Well, the fixed costs of the media setup should be coming in from FDI. The real game starts afterwards, the costs are mostly personnel costs and the money is made via advertising. One has to ask why the Hindu and the BBC can maintain their standards and these channels cannot.

  2. I remember a dialogue from the Hindi movie Page 3, Boman Irani saying “bikta hai to Chhapna padta hai” meaning If it sells, we have to print/broadcast.

    Looking at the cut throat competition in Media market, no wonder most of the news channels are in the business of manufacturing news out of nowhere. All my anger and sympathies are with them.

    Here’s my post on them
    http://maxmayur.wordpress.com/2008/08/14/the-news-fakers/

  3. Vikram there is a market for BBC/Hindu and there is a market for the NDTVs and FOX TVs of the world. I do not think there should be just one “standard”. Let the people get what they want. Ultimately there is something out there for every taste. Lighten up watch India TV or Star News sometimes just for the laughs.

  4. Your article reflects my own experiences with Indian media. I used to joke that in India as suggested by the Media, the only foreign countries that exist are mostly Pakistan, the US (sometimes), and maybe UK at times, the rest of the world does not exist at all.

    But I’ll also have to agree with Odzer. Every country having free (or free-ish) press, always has a variety of quality levels of news on offer. Some people really do not care about the more serious issues of the world, instead they would rather hear the latest gossip about their favourite celebrities; Ignorance may truly be bliss…

    What however does bother me is how the tabloid style of reporting has seeped into serious issues. If you read three different Indian newspapers, for every event you have three different versions. News has become so valuable that in order to fill the pages it has become ok to simply make it up.
    When I used to read about a terrorist bombing, I wasn’t sure if 100 had died or 1000. Or if it even happened at all to that extent. Having had the misfortune of being featured in a newspaper myself (and grossly misquoted) makes me take everything I read with a big grain of salt…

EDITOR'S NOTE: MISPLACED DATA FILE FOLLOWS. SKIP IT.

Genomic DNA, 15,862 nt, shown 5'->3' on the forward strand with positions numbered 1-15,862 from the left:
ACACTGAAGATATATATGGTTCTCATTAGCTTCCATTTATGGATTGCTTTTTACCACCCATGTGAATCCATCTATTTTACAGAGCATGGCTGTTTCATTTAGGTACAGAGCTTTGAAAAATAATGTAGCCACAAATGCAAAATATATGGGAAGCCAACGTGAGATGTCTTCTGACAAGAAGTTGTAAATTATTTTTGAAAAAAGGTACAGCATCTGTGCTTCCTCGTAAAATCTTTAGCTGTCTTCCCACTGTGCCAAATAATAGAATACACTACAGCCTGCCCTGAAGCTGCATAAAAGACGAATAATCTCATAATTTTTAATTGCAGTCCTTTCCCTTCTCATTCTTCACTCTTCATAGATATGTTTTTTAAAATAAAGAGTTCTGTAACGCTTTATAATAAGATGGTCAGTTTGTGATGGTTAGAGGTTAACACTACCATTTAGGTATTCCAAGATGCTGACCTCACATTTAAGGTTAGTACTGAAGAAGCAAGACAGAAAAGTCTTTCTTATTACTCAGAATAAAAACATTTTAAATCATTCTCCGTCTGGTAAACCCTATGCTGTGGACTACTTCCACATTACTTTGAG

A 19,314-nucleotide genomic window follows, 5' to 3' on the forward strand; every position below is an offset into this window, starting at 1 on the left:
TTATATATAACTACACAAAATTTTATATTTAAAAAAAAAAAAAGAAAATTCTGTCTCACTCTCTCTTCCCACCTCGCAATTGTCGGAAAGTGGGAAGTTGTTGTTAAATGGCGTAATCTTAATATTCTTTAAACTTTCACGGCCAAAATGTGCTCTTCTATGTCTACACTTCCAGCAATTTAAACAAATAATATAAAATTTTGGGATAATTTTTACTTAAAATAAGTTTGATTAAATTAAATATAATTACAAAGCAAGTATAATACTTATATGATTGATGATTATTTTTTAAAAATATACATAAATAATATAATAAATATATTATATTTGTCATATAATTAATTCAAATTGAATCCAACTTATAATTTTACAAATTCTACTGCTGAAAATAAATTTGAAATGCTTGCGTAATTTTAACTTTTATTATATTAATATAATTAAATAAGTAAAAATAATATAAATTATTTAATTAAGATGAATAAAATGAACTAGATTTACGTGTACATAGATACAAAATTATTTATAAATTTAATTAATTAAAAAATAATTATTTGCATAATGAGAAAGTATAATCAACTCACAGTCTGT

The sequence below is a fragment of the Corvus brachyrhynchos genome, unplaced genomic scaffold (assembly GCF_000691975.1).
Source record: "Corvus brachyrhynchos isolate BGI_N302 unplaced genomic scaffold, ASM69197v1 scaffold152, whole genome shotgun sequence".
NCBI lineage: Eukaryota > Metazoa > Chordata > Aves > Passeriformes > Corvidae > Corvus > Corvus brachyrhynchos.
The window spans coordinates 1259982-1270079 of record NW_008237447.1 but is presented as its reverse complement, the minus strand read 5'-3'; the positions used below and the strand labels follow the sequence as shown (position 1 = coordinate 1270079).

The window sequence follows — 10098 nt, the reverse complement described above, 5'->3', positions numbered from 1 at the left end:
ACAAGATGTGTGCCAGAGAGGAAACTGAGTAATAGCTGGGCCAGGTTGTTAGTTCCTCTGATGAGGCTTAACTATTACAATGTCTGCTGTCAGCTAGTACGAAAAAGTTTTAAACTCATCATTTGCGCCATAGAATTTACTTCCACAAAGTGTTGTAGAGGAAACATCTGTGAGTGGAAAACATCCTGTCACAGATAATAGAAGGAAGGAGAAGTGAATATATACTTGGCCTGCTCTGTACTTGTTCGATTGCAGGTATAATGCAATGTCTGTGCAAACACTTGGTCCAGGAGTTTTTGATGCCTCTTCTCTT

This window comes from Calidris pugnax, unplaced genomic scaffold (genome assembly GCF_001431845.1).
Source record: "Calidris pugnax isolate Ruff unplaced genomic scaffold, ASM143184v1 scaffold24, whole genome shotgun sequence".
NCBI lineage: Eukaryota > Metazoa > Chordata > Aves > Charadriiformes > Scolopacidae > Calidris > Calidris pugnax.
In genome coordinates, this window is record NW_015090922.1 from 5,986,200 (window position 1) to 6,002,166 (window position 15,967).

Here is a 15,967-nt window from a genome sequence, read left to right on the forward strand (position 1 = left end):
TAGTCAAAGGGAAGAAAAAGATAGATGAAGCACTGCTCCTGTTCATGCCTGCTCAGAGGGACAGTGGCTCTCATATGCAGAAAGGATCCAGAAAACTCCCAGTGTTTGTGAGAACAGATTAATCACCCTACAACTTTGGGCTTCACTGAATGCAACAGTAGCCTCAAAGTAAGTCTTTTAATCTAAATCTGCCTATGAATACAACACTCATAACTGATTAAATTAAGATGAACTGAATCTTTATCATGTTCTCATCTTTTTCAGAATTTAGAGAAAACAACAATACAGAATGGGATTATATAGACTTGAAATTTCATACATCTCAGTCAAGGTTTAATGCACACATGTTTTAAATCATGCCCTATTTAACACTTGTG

5. I was reading my teacher’s blog the other day and was overwhelmed to know that he believes in a principle to the core- “Do not talk about individuals, talk about issues”. I’ve seen him implementing this. On this context, let me address the current Indian media. Everytime when I tackle such issues, I borrow heavily from P Sainath sir, my favorite journalist. It’s long since our country’s media has taken up actual “issues” and done justice with them- price rise, farm crisis and rural injustice being the worst reported till date.

    We live in a country where every issue is reduced to a fight between individuals, heroic, villainous or just fun figures. So the complex issues behind the shunning of Pakistani cricketers by the Indian Premier League have reduced to a fight between Shah Rukh Khan and Bal Thackeray. The agonies of Bundelkhand are not about hunger and distress in our Tiger Economy. They are just a stand-off between Rahul Gandhi and Mayawati. The issues of language and migrations in Maharashtra are merely a battle between Rahul Gandhi and Uddhav Thackeray. And the coverage is all about who blinked first, who lost face. Here I go again, taking lot many names, again.

    As our TV and newspaper reporters blabber, I read somewhere “freedom of expression”. Frankly, we have neither. All we are left off with, is twisted freedom and a tortured expression. Issues today are either used to scare people, or entertain them. And all we do about it is hold a bag of popcorn and watch.

    Visit- http://souravroy.com/